And as a final “detractor,” the deep red color associated with many sauces can actually stain your teeth. Due to these qualities, it’s wise to limit the amount of BBQ sauce you eat. Again, moderation! If you do choose to indulge on July 4th, don’t forget to drink water while eating to help wash away the bacteria.
If you’re standing outside on July 4th in North Texas, it will most likely be VERY hot, and many people find sipping a margarita a great way to stay cool. However, this Texas-favorite may actually be one of the worst for your teeth!
First, it’s important to examine what a margarita is made of: alcohol, lime juice and simple syrup. The tequila will decrease saliva flow in the mouth, which inhibits the mouth’s natural ability to wash away food particles. Next, lime juice’s acidity can erode tooth enamel, which can damage the teeth and increase sensitivity. Finally, the simple syrup is a glorified term for sugar and water. The longer you sip on sugary drinks, the longer the sugar lingers on the teeth, thereby increasing the risk of cavities and tooth decay.
It’s not all bad news! Don’t shy away from cheese this summer, for instance. Whether it tops a burger or is on a delicious cheese tray, this a is mouth-friendly option to snack on. Dairy products like milk, yogurt and cheese are low in sugar and rich in calcium and phosphorous, which strengthen and protect enamel. Research also suggests that eating more dairy may lower your chances for developing gum disease.
Fruit infused water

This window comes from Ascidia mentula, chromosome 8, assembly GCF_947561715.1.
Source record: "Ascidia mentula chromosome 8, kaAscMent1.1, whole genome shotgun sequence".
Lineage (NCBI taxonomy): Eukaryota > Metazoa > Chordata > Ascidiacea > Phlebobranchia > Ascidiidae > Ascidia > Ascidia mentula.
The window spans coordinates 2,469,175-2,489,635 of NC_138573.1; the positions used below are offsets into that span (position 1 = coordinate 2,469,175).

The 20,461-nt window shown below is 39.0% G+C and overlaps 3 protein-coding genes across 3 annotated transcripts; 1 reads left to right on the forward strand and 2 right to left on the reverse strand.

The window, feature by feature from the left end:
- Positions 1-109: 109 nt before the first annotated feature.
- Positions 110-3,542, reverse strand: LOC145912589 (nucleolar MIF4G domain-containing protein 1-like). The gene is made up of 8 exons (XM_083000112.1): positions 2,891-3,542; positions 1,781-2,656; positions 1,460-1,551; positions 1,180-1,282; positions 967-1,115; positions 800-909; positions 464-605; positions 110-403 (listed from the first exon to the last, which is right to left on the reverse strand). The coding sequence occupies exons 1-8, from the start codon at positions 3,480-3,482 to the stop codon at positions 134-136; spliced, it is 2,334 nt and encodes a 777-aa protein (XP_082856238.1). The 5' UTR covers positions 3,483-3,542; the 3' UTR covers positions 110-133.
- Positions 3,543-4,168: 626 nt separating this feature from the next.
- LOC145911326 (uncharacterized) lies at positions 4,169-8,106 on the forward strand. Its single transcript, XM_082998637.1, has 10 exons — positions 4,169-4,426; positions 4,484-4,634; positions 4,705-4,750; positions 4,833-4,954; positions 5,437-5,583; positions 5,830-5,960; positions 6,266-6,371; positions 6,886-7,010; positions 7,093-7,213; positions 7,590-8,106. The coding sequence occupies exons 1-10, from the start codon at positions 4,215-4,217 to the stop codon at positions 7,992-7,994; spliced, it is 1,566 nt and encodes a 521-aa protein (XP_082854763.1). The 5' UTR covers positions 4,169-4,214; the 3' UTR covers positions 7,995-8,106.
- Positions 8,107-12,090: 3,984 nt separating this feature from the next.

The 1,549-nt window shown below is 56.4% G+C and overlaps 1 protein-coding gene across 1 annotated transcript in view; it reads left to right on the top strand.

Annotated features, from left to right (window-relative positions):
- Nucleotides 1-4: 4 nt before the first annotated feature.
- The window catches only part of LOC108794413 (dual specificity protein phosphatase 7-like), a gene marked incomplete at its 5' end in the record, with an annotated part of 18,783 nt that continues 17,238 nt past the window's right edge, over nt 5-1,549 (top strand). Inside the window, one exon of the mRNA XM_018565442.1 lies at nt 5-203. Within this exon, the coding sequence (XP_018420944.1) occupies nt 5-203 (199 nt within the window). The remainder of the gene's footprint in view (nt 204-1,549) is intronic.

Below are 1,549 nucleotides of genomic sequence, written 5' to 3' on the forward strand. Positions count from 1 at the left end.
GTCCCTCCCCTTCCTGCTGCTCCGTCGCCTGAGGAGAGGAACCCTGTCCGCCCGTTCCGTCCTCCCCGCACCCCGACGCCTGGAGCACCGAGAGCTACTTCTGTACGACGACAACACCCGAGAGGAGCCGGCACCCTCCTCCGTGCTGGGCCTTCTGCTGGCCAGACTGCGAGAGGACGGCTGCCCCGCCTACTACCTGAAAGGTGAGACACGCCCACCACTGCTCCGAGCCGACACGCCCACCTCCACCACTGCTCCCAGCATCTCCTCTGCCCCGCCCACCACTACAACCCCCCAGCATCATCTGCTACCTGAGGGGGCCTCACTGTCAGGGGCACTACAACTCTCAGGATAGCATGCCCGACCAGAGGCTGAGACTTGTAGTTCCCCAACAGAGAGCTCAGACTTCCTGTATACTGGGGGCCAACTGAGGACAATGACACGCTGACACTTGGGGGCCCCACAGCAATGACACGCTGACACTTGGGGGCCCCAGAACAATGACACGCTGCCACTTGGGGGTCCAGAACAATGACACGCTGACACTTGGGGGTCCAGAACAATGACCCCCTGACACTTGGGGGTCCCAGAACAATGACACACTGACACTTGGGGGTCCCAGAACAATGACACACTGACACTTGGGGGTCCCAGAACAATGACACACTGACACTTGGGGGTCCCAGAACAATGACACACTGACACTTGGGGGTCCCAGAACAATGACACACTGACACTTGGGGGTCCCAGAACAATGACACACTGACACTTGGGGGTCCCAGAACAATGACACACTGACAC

Staying hydrated is key for remaining healthy at an outdoor barbecue in the summer heat. Instead of opting for sugary drinks like sodas, juices or cocktails, seek out fruit-infused water. While it’s important to avoid over adding citrus fruits like oranges, lemons and lime due to their acidity, you can choose blueberries, blackberries, strawberries and watermelon for a tasty and refreshing treat.
Seeking out onions at a party may seem counterintuitive since they typically give you bad breath (at best) or leave people repulsed when you move in for a kiss (at worse). However, sticking a couple of onions on a burger or BBQ sandwich can help your mouth healthy!
The onion is known to eliminate bacteria that can cause cavities and gum disease. If you choose to indulge, just remember your sugar free gum to freshen up your mouth afterward!
Brighten up any food spread with seedless fruits. Choose crunchy fruits like apples and pears or other hydrating favorites like grapes and seedless watermelon to add to your menu. These fruits are full of water that will help increase saliva production and help wash away food that may have gotten stuck in your teeth.
While eating barbecue all the time could be detrimental to your oral health, we know that most of you will serve it this week. Just like with anything, this favorite time of year includes foods that are fine in moderation. If you choose to serve up a traditional barbecue, make sure to offer options like toothpicks or sugar free gum to help your guests freshen up as they go. We hope everyone has a happy and safe 4th of July this year!